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Does your insurance contract cover any suspension in activity due to Covid-19 lesgislation?

Analysis of the newfangled judgment 59/2021 passed by the Superior Court of Girona on 3rd February 2021, whereby, for the first time, the fair representation principle is applied in respect of the natural content of the contract and within the reasonable expectations of the insured in insurance contracts.

In many insurance contracts, within the cover for damages, it is established the possible “loss of profits due to the suspension of activity”, at the same time it is normal practice to insert either as General Conditions or as Special Conditions a generic and restricting cover clause when the damage is the consequence of acts of vandalism, Public Authority’s restrictions or any other instances of force majeure.

This is why the wrong and generalized idea that the closures suffered by our companies and stores in their compliance with COVID-19’s State or Autonomous legislation is considered force majeure, and therefore, many businessmen/women and self-employed individuals think that this cover is excluded from these type of insurances.

Well, the recent Judgment 59/2021 passed by the Superior Court of Girona on 3rd February 2021, after a meticulous study and delimitation of the concept of detrimental clauses, coverage delimitation clauses and exclusion clauses and after applying for the first time the fair representation principle in respect of the innate content of the contract and the reasonable expectation of the insured of a insurance contract, it has established that activity suspension due to COVID-19’s legislation, is included within the cover of insurance contracts and such cover cannot be restricted by way of a generic exclusion clause in cases of force majeure.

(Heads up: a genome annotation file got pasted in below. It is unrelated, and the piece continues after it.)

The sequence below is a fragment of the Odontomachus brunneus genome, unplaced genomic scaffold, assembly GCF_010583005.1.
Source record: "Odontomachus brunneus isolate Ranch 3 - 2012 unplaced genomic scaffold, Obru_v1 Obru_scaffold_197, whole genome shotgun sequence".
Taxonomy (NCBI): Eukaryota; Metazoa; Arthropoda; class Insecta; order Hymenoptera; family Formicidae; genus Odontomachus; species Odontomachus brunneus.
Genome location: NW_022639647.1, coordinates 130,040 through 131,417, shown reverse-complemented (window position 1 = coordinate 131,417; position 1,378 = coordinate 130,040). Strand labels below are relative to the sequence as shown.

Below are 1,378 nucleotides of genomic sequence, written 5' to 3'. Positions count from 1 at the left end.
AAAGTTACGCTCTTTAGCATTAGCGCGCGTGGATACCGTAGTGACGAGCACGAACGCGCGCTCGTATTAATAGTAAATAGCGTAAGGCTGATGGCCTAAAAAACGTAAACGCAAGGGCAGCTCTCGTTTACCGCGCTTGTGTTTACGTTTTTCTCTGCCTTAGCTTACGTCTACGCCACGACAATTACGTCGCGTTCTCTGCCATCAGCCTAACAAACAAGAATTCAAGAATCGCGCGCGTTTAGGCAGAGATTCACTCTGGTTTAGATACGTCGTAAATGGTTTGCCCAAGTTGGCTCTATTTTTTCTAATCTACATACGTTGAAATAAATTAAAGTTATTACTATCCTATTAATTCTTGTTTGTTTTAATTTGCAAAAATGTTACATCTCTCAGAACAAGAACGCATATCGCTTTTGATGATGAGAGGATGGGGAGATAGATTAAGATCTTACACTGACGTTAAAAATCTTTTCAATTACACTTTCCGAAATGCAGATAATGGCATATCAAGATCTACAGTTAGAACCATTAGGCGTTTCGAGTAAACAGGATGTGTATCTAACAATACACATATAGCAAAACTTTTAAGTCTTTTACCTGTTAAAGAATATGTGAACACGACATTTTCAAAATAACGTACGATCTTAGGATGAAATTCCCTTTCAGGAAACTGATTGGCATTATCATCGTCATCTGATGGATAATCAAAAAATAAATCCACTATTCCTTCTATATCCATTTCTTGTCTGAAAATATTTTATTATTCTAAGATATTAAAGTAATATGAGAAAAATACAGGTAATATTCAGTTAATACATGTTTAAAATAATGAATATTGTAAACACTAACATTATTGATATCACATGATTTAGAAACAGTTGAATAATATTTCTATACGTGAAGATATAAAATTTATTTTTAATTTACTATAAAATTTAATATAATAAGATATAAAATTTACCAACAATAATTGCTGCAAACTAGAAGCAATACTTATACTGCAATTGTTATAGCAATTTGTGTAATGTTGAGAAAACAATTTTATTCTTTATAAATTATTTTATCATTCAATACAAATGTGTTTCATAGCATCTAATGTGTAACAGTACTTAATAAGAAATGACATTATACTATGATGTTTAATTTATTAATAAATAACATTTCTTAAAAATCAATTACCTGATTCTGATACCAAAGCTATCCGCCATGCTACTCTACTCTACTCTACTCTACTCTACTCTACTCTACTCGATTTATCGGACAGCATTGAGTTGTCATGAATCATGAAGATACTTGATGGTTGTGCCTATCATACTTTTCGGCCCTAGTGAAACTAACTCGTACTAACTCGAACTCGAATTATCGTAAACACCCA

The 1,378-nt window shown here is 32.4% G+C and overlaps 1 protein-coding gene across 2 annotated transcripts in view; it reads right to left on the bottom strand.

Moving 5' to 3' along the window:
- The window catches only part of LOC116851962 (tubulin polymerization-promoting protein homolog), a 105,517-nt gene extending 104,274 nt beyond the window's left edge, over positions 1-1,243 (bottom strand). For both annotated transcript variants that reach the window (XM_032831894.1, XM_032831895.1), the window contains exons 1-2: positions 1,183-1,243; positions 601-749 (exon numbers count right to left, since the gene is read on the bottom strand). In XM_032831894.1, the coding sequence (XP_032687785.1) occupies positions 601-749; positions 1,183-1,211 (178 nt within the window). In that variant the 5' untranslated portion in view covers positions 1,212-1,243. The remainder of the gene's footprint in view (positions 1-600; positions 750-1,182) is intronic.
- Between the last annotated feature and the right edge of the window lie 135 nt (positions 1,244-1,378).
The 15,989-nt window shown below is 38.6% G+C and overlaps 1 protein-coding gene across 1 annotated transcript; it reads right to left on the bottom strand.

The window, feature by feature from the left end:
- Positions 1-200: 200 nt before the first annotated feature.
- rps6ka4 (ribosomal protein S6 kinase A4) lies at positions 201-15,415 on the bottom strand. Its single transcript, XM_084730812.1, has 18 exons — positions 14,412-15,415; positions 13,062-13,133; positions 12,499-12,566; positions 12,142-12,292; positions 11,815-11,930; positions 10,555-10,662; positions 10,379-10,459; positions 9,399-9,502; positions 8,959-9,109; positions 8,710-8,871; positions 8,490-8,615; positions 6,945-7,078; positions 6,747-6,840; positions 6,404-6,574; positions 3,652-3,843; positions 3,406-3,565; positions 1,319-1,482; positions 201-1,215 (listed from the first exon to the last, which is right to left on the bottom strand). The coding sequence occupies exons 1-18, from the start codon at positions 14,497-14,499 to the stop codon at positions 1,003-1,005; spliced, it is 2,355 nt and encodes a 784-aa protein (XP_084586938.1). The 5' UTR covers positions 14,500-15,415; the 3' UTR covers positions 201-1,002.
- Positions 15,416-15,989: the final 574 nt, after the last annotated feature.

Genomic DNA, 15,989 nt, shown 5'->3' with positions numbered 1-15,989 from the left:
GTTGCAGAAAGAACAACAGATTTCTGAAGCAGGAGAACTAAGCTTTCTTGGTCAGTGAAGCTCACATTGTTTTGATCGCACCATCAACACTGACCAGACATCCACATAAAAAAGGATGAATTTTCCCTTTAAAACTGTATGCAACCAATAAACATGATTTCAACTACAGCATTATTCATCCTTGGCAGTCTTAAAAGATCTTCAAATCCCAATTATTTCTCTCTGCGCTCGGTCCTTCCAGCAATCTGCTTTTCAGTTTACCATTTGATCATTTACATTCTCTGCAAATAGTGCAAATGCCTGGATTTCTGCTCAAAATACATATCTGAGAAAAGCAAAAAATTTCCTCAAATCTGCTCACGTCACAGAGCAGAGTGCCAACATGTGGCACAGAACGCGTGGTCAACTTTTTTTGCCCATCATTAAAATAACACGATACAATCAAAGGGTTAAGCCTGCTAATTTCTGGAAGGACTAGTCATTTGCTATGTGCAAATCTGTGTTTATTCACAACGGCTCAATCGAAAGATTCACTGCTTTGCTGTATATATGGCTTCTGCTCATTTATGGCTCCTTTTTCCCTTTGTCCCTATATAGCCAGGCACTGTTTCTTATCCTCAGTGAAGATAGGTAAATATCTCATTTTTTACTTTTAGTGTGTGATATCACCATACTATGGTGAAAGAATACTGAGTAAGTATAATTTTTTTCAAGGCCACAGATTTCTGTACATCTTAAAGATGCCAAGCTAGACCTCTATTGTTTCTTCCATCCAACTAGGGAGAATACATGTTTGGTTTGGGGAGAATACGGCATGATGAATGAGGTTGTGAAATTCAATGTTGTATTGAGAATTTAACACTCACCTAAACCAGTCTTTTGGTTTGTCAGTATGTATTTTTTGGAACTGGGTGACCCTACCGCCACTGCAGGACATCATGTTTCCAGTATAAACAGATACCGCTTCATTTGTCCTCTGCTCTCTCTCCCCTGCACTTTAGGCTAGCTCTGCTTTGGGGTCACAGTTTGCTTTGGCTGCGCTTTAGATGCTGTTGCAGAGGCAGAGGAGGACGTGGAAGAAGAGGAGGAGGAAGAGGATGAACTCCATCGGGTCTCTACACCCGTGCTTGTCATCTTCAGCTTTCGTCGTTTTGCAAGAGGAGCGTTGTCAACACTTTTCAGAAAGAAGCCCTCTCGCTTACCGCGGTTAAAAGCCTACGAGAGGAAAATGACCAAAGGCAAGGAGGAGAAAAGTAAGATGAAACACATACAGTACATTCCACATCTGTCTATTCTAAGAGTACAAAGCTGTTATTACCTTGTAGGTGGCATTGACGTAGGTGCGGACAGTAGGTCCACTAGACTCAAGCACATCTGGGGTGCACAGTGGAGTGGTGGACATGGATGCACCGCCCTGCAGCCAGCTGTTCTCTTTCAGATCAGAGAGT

The insurance contract brought to trial, contained a section on “Loss of Profits/Activity Suspension”, covering a daily compensation of €200 (compensation period: 30 days) with no excess clause. At the same time on page 56 of the General Terms and Conditions of the Policy, COVER OF LOSS OF PROFITS was defined as follows: “2. The Insurer will cover, in accordance with the method of compensation agreed, up to and including the financial limit and temporary period of time as defined in the Specific Terms and Conditions, with regards to the financial loss caused by the temporary, total or partial suspension of the business activity insured, when it is a direct consequence of the loss covered by the insurance policy and within the scope of the cover defined in section 111 of these General Term and Conditions, “Damage Cover”, that had been specifically agreed”.

However, the Trial Judge dismissed the claim filed by the insured, he said “If we examine the general terms and conditions of the contract, pages 61 and 62 list and evaluate the exclusions of the daily standard compensation coverage, exclusions due to suspension of activity, among them letter f) literally reads as follows: “we do not cover losses incurred, caused, derived or as a result of limitations or restrictions imposed by any Public Organisation or Authority or due to any other case of force majeure, including requisition or destruction, in respect of the reparation of damage or for the normal development of the business’ activity”.